Thursday, November 27, 2008


I got the call midweek. Josh (Inland Racing) was looking to fill-out a team for the 6-hour mtb race at Carolina North. With the NC cyclocross series four hours away in Hendersonville and Linus: Original Gangster out of town, I figured I couldn't pass up this opportunity.

Okay, here's the situation: 6 hours of 8-mile loops at Carolina North. Our 3-man team consisted of Josh, me, and C-Hill icon, Derek N., a one-time bike shop employee, part time trailbuilder, and sometime golfer. Ladies and gentlemen, I present to you, the Three Philosophers. Our team was named after the beer (which Derek brought, but which the trail landowners, UNC prevented us from drinking (go to hell Carolina!)). The beer was probably named after three philosophers, but I don't know who they are and am too lazy to google right now.

Josh blazed off to a fast start, taking the hole-shot down the fire roads. We couldn't see much until he returned to the start/finish zone. Our strategy was to each do two laps, then switch to single laps, if there was time left. This strategy, was designed to give us time to warm up, settle into our laps, and relax after riding. Given the cold temperatures, I think it was a sound strategy. After the first lap, Josh was in about 4th place overall and he calmly rolled into his second lap. Derek was up next. He claimed not to have ridden much in the past year or so, but he turned in two fast lap times. He definitely used the home-court advantage, but I also think his version of "haven't been riding much" still means that he's fast.

My first lap: 4:00 rolled around so I finally got to racing. I quickly burned past a few people who seemed puzzled. Of course they were, they had been riding for 3 hours while I had just been bumming around anxiously waiting to ride for 3 hours. So I passed you and you in a demotivational way, I apologize. If my caviler freshness just made you scoff and motivated you to go faster, I applaud you.

My second lap: the sun finally went down. Riding in the twilight has a motivational element. Psychologically, I always feel like I need to try and ride faster to get home before it's too dark to see. Also, according to the previews, twilight is when the sexy teen vampires come out. Watch out. I turned on our borrowed Light and Motion Seca. Let me first say that these lights are bright. Let me next say that for such an expensive light (retail price ~$600), their mounting system sucks. It's a plastic strap with a few holes in it like watch you'd get out of those plastic egg dispensers in the entryway of supermarkets. Mounting one of these on a fully-rigid bike didn't help and whenever I hit a pretty big bump (which was frequently on these trails), the light would rotate up or down, throwing $600 worth of light straight at my front wheel or off into the cosmos. And between blinding centipedes and misdirecting planes landing at the nearby airport, I rolled on through the darkness. The weird thing about nightriding in the winter is that feeling that your head is totally disconected from your body and you exist in this world that is about two meters wide and 4 meters long. It feels exactly like bonking. I realized this about 2/3 of the way through my second lap and since I wasn't sure if I actually was bonking, I pretended I was and just tried to keep turning the pedals over and hoping to get back quickly.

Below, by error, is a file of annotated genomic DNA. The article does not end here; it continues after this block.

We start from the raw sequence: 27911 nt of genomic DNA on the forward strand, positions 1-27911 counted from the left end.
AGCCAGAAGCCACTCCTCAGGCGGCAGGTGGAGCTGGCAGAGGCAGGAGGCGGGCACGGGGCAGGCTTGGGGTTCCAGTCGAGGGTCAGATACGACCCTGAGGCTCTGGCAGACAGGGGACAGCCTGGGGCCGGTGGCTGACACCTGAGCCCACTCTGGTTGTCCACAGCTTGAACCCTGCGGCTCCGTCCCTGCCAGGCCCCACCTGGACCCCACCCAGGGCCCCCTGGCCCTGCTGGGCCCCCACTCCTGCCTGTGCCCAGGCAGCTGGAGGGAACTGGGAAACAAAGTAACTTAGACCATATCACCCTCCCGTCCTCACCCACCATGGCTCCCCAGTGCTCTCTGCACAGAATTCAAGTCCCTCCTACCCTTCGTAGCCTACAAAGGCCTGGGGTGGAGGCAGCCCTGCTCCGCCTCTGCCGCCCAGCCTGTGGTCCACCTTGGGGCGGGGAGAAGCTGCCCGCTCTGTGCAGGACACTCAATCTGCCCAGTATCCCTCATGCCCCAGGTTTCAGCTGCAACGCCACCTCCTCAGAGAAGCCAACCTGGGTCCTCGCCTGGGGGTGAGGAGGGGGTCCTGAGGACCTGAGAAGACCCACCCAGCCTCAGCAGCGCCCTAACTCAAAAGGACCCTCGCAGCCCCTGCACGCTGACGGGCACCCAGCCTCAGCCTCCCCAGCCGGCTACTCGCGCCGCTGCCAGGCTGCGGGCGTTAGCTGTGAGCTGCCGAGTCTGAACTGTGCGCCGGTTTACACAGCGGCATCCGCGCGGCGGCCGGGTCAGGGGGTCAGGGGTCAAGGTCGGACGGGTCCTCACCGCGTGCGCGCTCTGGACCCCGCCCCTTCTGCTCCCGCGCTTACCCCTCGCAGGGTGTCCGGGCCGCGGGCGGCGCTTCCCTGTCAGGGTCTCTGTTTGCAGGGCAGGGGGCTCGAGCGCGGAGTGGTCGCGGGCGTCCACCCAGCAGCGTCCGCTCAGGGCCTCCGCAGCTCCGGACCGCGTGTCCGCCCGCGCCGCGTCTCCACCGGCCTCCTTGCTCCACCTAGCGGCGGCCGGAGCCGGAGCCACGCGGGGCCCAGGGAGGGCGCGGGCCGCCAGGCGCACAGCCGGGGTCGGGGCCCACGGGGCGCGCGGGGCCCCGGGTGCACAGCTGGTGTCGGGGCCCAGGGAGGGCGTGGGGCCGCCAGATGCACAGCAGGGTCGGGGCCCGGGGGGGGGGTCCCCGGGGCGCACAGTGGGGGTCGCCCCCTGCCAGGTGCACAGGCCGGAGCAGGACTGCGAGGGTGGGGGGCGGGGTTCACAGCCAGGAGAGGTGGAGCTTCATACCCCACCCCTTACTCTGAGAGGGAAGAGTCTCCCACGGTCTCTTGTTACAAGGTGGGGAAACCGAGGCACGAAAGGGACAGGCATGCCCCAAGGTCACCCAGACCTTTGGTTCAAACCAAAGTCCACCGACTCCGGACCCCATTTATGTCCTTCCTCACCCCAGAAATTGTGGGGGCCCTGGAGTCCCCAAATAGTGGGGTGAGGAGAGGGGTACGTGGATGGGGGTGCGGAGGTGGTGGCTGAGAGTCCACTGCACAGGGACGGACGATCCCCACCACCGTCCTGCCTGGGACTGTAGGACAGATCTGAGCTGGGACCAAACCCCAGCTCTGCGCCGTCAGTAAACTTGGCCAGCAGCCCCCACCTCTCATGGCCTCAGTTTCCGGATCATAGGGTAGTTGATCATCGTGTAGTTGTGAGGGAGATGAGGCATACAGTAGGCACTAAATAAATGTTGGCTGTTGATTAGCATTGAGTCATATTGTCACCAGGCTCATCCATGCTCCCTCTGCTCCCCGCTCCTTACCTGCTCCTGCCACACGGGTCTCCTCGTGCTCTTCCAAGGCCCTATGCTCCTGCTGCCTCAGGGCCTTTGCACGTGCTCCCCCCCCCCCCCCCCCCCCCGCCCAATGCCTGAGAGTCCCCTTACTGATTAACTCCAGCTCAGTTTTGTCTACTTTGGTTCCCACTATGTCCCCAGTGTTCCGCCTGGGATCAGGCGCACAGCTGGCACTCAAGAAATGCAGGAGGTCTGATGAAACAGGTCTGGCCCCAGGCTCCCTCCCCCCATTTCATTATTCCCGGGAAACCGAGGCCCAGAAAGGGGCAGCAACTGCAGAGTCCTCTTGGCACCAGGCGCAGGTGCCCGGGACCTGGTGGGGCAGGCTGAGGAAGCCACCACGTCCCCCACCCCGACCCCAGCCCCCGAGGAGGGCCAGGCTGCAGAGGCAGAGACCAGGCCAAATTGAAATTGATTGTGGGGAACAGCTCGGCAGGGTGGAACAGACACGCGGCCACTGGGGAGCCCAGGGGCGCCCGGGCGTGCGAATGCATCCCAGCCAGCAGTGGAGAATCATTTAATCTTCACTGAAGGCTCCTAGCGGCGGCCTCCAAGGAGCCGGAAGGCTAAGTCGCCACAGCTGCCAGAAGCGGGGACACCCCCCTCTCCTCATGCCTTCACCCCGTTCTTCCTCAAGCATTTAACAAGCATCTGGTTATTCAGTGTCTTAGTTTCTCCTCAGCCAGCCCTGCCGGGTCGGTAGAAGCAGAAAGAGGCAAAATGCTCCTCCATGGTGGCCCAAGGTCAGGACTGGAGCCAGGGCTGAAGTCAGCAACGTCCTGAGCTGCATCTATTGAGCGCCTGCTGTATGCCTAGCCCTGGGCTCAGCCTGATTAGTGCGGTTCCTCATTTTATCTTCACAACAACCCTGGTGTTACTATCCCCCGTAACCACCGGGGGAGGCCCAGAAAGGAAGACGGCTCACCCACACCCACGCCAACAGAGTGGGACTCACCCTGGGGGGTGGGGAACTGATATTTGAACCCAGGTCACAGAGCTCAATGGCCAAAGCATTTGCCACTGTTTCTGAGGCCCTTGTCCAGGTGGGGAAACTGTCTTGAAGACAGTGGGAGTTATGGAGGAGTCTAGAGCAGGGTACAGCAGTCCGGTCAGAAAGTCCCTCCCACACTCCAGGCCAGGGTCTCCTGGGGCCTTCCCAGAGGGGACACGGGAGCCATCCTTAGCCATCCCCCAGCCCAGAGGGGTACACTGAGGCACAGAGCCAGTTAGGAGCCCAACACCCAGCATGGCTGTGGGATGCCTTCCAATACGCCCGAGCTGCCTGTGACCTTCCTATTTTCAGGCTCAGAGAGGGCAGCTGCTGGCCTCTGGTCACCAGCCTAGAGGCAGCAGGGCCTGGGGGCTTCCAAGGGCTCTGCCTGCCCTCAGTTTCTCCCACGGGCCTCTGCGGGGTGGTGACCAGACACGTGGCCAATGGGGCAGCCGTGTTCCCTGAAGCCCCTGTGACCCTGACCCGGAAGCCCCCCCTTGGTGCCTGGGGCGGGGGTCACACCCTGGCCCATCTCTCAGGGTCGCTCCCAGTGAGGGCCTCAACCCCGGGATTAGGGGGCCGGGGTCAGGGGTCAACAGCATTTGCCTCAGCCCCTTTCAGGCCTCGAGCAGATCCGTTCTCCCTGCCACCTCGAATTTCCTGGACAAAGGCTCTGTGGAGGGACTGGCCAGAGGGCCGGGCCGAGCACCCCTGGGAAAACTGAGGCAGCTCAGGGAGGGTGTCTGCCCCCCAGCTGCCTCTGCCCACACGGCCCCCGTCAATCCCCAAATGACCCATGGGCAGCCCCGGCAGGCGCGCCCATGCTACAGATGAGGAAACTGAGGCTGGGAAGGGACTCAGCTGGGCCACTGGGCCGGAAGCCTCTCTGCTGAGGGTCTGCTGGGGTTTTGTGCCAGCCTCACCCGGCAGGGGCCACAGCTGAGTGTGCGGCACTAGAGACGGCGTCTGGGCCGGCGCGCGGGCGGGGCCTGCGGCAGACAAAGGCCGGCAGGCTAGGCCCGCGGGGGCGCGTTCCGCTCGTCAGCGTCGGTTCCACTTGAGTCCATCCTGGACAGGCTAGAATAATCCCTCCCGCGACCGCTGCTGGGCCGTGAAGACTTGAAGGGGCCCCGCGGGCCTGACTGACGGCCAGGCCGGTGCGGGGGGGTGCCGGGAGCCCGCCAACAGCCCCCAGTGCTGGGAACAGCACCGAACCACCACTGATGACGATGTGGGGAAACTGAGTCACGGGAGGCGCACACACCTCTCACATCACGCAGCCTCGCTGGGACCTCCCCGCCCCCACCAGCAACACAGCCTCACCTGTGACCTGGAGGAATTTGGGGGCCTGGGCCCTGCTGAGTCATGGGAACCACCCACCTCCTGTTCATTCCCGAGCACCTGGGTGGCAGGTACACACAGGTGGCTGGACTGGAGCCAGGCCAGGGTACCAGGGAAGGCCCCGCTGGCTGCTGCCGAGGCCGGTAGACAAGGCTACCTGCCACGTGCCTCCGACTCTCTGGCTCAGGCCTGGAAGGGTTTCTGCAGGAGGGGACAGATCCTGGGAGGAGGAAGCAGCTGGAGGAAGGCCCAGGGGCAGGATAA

So what have I learned about endurance racing:
* Teams are cool. Solo riders looked miserable.
* Solo riders are cool. Plus they get to brag about being hardcore later.
* Hang out with people who do a lot of endurance racing: they have chairs and tents and bring all the best food and stuff.
* If you can't hang out with people who do a lot of endurance racing, at least hang out with people who do outdoor presentations, like Josh, who does promotional stuff for his chiropractic clinic.
* Do endurance racing in the summer. It's cold in the winter.
* Get your lighting set up right.
* Endurance racing brings out a wide range of people. I recognized a bunch of people, ranging from local mtb xc racers, to cx regulars, to shop guys to personalities, to Duke-affiliated folks, to dudes I just see around on the trails.

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